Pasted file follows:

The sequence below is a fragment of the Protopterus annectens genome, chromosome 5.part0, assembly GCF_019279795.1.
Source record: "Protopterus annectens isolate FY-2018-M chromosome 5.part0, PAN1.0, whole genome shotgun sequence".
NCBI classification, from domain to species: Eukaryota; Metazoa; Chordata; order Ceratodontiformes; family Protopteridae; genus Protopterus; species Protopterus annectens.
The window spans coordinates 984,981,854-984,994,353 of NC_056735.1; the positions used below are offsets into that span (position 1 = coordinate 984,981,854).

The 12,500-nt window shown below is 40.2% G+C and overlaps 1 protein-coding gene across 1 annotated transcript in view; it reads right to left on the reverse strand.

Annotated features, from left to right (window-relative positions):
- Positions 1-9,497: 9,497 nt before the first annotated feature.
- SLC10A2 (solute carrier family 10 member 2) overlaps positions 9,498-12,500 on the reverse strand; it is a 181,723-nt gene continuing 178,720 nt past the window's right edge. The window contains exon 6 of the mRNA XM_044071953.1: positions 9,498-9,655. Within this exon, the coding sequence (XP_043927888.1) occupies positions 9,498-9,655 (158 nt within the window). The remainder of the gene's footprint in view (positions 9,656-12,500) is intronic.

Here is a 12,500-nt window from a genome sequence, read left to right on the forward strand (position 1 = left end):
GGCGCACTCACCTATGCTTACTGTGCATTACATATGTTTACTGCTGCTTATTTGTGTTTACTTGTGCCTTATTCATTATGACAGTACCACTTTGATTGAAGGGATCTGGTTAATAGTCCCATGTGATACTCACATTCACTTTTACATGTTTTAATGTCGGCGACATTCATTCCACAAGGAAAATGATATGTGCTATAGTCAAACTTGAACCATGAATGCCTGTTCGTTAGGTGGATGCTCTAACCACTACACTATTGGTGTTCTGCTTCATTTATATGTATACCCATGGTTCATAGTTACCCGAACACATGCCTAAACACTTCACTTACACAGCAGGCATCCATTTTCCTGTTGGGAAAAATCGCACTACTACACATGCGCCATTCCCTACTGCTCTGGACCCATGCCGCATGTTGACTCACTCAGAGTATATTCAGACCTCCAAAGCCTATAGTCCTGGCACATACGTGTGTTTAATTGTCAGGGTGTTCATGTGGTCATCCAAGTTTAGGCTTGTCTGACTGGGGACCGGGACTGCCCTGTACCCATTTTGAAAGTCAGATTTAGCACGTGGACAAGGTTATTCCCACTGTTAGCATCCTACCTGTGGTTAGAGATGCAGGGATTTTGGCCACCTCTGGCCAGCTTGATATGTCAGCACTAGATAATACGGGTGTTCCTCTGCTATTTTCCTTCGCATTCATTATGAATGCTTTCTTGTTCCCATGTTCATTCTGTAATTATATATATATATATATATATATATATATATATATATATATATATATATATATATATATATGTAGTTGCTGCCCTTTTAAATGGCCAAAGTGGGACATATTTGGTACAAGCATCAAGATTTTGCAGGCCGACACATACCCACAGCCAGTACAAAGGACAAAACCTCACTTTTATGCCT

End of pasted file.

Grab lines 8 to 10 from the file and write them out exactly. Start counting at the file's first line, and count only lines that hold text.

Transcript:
- SLC10A2 (solute carrier family 10 member 2) overlaps positions 9,498-12,500 on the reverse strand; it is a 181,723-nt gene continuing 178,720 nt past the window's right edge. The window contains exon 6 of the mRNA XM_044071953.1: positions 9,498-9,655. Within this exon, the coding sequence (XP_043927888.1) occupies positions 9,498-9,655 (158 nt within the window). The remainder of the gene's footprint in view (positions 9,656-12,500) is intronic.

Here is a 12,500-nt window from a genome sequence, read left to right on the forward strand (position 1 = left end):
GGCGCACTCACCTATGCTTACTGTGCATTACATATGTTTACTGCTGCTTATTTGTGTTTACTTGTGCCTTATTCATTATGACAGTACCACTTTGATTGAAGGGATCTGGTTAATAGTCCCATGTGATACTCACATTCACTTTTACATGTTTTAATGTCGGCGACATTCATTCCACAAGGAAAATGATATGTGCTATAGTCAAACTTGAACCATGAATGCCTGTTCGTTAGGTGGATGCTCTAACCACTACACTATTGGTGTTCTGCTTCATTTATATGTATACCCATGGTTCATAGTTACCCGAACACATGCCTAAACACTTCACTTACACAGCAGGCATCCATTTTCCTGTTGGGAAAAATCGCACTACTACACATGCGCCATTCCCTACTGCTCTGGACCCATGCCGCATGTTGACTCACTCAGAGTATATTCAGACCTCCAAAGCCTATAGTCCTGGCACATACGTGTGTTTAATTGTCAGGGTGTTCATGTGGTCATCCAAGTTTAGGCTTGTCTGACTGGGGACCGGGACTGCCCTGTACCCATTTTGAAAGTCAGATTTAGCACGTGGACAAGGTTATTCCCACTGTTAGCATCCTACCTGTGGTTAGAGATGCAGGGATTTTGGCCACCTCTGGCCAGCTTGATATGTCAGCACTAGATAATACGGGTGTTCCTCTGCTATTTTCCTTCGCATTCATTATGAATGCTTTCTTGTTCCCATGTTCATTCTGTAATTATATATATATATATATATATATATATATATATATATATATATATATATATATATATATATGTAGTTGCTGCCCTTTTAAATGGCCAAAGTGGGACATATTTGGTACAAGCATCAAGATTTTGCAGGCCGACACATACCCACAGCCAGTACAAAGGACAAAACCTCACTTTTATGCCT